December 31, 1873 - March 21, 1936
|On the morning of March 21, 1936, the spirit of Mrs. Lillian Howard Miller, widow of the late Dr. C. C. Miller, gave up the hopeless struggle against the ravages of disease and took refuge in the arms of her Lord.
Mrs. Miller was not a native of this State. She was born in New York on December 31, 1873. She lost her mother when eleven years of age, and, after having visited relatives in Louisiana annually, for several successive years, she removed to Roseland, Louisiana, while still in her early girlhood. Shortly after attaining her majority she formed business connections in Franklinton, La., where she spent practically all the re-mainder of her life. She was married to Dr. Miller in December, 1893, and served effectively with him during the final years of his pastorate, retiring with him to her home in Franklinton when he superannuated. During Brother Miller’s last illness her energy and vitality were severely overtaxed and she was never able to regain her strength. Like a flower, she gradually faded until death gently released her from her sufferings. She was buried March 22, in Ellis cemetery on the outskirts of Franklinton.
Mrs. Miller’s passing was a notable loss to the Church and to the community, as well as to her family and wide circle of personal friends. A “stranger in a strange land,” she had won her way into the affection, the confidence and the high esteem of a host of the citizens of her adopted State. in Franklinton, where she lived the longest, she was best known and loved, and it was there that her life counted for most in solid useful-ness and sacrificial service. In every area of life touched by her personality she was helpful, and, whether her ministry was to a loved one, a personal friend, the Church or the community at large, it was wrought in whole-hearted loyalty and sincerity.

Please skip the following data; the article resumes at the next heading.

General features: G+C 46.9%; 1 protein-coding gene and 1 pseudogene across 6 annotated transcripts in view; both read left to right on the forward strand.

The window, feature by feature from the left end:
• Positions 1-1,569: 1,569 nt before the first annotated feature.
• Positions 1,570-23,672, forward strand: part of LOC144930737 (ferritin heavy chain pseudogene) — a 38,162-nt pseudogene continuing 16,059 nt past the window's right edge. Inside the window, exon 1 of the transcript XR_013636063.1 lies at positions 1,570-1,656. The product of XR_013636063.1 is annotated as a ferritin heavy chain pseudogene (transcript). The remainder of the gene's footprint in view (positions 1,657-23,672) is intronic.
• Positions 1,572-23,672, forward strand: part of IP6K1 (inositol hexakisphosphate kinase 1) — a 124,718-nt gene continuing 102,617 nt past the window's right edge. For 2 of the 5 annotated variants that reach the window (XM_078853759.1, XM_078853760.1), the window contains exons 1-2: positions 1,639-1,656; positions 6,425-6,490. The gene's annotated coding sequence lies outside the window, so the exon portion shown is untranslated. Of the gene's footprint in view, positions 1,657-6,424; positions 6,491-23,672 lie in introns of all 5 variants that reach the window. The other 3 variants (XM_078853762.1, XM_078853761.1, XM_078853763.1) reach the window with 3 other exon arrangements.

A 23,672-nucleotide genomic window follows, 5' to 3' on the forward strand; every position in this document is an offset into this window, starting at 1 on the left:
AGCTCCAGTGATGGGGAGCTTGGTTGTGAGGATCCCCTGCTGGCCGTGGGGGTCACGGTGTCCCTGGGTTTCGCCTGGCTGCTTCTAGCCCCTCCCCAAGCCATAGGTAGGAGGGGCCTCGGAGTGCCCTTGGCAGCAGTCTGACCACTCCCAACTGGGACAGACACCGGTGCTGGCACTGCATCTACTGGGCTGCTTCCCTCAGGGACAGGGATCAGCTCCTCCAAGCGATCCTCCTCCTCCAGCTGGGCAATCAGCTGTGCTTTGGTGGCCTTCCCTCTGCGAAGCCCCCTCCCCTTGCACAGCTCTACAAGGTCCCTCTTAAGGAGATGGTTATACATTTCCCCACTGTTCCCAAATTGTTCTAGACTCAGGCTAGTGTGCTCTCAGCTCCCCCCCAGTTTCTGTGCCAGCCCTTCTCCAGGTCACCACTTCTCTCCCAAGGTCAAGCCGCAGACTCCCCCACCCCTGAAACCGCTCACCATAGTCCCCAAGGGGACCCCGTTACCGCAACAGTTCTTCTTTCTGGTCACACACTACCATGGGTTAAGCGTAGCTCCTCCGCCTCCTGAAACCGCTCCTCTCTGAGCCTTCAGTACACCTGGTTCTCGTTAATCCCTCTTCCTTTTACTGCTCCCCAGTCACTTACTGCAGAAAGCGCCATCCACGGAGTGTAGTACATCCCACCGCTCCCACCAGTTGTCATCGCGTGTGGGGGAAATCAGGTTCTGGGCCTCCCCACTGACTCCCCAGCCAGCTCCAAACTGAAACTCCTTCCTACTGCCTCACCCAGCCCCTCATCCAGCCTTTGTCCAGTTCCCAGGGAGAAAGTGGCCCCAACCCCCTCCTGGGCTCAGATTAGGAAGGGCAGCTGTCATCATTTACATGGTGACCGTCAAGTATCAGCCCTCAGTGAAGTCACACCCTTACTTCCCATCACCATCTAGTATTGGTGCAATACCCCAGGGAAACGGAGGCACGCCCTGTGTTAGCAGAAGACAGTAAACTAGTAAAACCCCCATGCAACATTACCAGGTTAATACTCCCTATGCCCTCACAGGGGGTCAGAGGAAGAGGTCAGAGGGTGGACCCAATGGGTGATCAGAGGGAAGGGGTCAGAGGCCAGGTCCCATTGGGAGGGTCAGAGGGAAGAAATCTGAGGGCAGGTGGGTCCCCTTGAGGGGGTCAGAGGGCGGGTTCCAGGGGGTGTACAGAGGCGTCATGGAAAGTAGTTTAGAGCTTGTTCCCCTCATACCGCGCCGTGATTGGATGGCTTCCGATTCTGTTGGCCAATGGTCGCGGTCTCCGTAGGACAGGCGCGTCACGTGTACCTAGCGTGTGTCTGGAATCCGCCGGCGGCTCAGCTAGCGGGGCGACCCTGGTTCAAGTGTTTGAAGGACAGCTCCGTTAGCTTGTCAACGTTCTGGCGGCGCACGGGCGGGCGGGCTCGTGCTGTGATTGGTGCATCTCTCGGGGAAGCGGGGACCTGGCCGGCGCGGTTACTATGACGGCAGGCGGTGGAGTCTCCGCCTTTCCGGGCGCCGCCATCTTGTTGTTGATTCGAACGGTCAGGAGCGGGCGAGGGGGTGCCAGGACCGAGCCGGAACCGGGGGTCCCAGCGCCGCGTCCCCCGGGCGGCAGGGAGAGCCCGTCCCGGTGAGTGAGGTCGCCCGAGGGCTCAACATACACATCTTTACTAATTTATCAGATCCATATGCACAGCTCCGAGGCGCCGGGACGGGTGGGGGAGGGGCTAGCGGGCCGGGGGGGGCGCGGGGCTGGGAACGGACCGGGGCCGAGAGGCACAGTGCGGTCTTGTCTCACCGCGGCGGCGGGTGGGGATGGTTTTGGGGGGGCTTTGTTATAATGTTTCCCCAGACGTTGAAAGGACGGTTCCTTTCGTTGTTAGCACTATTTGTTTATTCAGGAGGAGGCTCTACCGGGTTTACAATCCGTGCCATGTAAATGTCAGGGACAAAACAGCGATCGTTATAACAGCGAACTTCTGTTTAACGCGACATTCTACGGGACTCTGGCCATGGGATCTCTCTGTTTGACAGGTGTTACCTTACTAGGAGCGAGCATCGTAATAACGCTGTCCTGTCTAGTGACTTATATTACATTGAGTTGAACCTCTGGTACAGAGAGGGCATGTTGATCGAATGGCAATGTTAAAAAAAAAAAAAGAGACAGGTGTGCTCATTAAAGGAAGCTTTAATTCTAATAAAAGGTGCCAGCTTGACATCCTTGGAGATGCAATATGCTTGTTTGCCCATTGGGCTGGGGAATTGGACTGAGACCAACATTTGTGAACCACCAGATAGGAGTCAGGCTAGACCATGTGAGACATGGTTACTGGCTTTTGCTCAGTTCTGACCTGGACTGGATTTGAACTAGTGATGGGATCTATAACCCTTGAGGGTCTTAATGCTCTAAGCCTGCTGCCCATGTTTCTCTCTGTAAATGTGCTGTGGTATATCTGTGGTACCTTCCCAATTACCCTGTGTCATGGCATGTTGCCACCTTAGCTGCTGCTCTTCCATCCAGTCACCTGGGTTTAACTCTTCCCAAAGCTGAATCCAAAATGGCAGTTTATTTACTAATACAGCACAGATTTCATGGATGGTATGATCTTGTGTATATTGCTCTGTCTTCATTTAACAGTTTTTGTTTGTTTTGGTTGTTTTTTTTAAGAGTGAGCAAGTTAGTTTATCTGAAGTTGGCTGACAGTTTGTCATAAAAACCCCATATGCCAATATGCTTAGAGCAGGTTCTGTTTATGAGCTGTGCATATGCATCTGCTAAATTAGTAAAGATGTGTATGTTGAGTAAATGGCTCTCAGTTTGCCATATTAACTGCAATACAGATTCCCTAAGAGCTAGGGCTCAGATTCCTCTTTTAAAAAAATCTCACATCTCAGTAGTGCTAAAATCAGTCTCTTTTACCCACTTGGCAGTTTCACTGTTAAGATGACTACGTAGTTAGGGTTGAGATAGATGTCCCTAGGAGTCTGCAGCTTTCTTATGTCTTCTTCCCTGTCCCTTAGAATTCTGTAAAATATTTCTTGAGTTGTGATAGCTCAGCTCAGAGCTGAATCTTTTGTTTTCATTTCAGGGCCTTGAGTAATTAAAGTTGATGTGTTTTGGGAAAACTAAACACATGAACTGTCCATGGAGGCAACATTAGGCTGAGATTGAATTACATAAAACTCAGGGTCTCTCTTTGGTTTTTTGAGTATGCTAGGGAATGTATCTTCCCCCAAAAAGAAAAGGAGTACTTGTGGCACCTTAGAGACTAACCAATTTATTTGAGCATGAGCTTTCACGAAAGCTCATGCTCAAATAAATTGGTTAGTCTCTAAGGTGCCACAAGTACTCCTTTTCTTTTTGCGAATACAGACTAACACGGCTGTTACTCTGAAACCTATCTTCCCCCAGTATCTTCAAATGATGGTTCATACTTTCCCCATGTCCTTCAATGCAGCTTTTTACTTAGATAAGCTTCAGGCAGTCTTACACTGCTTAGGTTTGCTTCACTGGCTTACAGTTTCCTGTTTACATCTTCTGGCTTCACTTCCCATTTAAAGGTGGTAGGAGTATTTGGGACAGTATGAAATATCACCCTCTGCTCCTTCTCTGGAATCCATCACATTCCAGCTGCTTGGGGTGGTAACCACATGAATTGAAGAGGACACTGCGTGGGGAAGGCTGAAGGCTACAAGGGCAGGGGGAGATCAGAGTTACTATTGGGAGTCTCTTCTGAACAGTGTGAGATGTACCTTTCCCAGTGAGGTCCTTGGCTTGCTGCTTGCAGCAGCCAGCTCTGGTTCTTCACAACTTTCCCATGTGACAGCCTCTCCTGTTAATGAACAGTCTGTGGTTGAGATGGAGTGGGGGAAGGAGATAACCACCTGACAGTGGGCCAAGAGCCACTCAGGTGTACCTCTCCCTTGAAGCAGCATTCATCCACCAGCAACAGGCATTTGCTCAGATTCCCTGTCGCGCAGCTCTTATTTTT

Her regard for the Church was very strong. A sympathetic interest in its purposes and needs as well as a loyal respect for its ministry were among the fine characteristics of soul that tempered all her living. She was active in church work and generous in its support and withal, was strongly resentful of any attack, great or small, upon its integrity.
The rough school of life developed in her a healthy independence of spirit and rare qualities of friendliness. She was a friend, indeed, and it was, perhaps, at this point that her life was richest in meaning to those about her. Beneficence and good will were native to her heart and to the atmosphere of her home. And the bright memories of her friendship still linger, like sacred incense, in the hearts of the men who were so fortunate as to know her.
Mrs. Miller left no relatives in this section of the country except Mrs. A. G. Smith, of Franklinton, a step-daughter of a previous marriage, whom she reared from infancy; Mrs. Harold Demanade, of Lafayette, La., and Mr. Richard Miller, daughter and son, respectively, of Dr. C. C. Miller.
The memories of her life and fellowship are mingled with the cheering and gracious experiences, which have blessed our lives. We expect to meet her again in that Realm where Life’s meaning is not marred by frailties and suffering.
|Source: Journal of the Louisiana Conference of the Methodist Episcopal Church, South, Pages 97-98, 1936, by Charles E. McLean|